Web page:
It lasted less than a minute, yet Riverside residents went outside, set up chairs on their front lawns and parkways, waved and shouted good wishes to the handful of police officers and firefighters who drove slowly past and waved back.
They, along with a zydeco band perched atop a trailer being pulled by a Riverside Parks and Rec truck, comprised the village’s July 4 parade, which this year went to residents instead of the usual routine, a concession to life during a pandemic.
“It was one of the most fulfilling things I’ve done in my 17 years here,” said Ron Malchiodi, the village’s recreation director and one of the people responsible for organizing the “parade,” which drove past most every residence in the village during a nearly four-hour journey that started at 9 a.m. on the Fourth.
“It seemed like everybody in Riverside was out and they seemed thankful that we were doing it and for the first responders, who the parade was dedicated to,” Malchiodi said.
While planners had tried to schedule rough time frames for where they’d be during the morning, it turned out that they had to move a little slower, since they were towing the band.
“We had no way to time [in advance] towing the trailer with the band on it at the speed they were comfortable with,” Malchiodi said.
Fire Chief Matthew Buckley, who was riding along in the passenger seat of the ambulance that led the parade, said he thought residents appreciated the parade.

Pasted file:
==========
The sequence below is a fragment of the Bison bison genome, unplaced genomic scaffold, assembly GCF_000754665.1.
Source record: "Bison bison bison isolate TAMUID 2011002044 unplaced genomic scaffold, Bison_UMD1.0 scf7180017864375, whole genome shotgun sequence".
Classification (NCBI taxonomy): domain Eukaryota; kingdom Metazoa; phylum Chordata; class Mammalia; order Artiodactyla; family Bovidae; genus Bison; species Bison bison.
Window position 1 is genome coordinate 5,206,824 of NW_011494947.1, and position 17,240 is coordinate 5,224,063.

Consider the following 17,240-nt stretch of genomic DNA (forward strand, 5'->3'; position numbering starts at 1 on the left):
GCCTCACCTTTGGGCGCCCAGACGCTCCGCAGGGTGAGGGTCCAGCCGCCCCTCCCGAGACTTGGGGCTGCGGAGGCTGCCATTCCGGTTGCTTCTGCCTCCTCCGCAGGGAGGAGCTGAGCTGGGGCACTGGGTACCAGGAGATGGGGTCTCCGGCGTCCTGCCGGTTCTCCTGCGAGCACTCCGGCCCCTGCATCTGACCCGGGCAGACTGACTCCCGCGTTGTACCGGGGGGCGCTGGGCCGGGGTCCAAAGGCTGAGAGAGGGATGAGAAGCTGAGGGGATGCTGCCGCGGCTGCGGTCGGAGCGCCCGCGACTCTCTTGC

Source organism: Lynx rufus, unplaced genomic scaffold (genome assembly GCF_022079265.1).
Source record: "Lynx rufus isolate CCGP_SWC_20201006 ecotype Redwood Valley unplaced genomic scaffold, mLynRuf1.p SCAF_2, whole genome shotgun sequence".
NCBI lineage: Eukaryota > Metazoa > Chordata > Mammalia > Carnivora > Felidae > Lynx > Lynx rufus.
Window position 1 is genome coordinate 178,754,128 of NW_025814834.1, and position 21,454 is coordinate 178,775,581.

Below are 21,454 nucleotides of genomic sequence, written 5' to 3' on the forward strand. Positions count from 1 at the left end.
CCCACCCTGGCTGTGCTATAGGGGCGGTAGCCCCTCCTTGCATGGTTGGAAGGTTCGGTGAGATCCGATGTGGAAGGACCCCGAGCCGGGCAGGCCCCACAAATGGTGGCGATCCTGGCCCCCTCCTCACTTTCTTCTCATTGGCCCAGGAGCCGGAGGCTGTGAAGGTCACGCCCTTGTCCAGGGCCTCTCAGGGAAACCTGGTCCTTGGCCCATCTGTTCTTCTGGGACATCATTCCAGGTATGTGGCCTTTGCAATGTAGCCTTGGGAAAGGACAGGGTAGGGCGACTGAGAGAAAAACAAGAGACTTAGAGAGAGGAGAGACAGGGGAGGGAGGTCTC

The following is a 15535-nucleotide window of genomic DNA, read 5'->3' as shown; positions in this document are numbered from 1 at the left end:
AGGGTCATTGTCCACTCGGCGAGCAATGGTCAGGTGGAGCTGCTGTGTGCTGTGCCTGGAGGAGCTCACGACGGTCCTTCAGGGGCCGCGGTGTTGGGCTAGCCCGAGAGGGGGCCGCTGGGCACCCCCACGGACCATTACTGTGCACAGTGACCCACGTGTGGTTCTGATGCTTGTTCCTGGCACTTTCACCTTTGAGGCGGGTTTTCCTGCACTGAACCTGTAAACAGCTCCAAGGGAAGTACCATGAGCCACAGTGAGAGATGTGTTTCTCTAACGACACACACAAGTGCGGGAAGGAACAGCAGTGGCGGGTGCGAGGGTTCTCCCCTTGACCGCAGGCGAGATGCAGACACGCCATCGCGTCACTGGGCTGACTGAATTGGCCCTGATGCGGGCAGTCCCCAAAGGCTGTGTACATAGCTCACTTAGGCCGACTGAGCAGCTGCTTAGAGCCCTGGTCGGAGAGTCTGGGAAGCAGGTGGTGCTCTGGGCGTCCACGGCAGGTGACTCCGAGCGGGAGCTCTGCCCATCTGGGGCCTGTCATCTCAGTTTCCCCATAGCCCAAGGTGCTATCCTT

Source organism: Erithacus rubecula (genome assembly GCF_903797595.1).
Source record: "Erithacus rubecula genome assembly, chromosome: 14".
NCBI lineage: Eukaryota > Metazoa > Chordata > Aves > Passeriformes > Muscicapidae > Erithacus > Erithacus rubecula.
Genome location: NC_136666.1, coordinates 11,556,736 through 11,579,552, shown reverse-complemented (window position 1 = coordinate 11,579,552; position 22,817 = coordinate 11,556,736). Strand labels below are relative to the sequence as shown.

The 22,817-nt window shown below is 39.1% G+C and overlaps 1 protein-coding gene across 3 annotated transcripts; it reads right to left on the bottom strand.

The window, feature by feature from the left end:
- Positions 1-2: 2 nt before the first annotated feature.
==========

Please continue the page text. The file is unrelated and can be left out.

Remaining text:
“I thought it was very well received from residents out there,” he said. “There were a lot of people lining the route, and it was great to see that.”
While the organizers of the official parade didn’t know it, there was a second parade motoring around the village at the same time. About a half dozen or so classic car collectors who have participated in the annual July 4 parade for almost 50 years, formed their own six-car parade, giving those lining the streets a little bonus.
“We’ve been doing this since the village celebrated its [centennial] in 1975,” said Rey Navarro, who drove his red MG TC. “People seemed to like it.”
Along with Riverside TV’s “best of” outdoor concert show from July 3 Concerts in the Park past, village residents got to experience at least a taste of community celebration.
“We know how big these events are to people,” Malchiodi said. “We just wanted to observe them in any way we could.”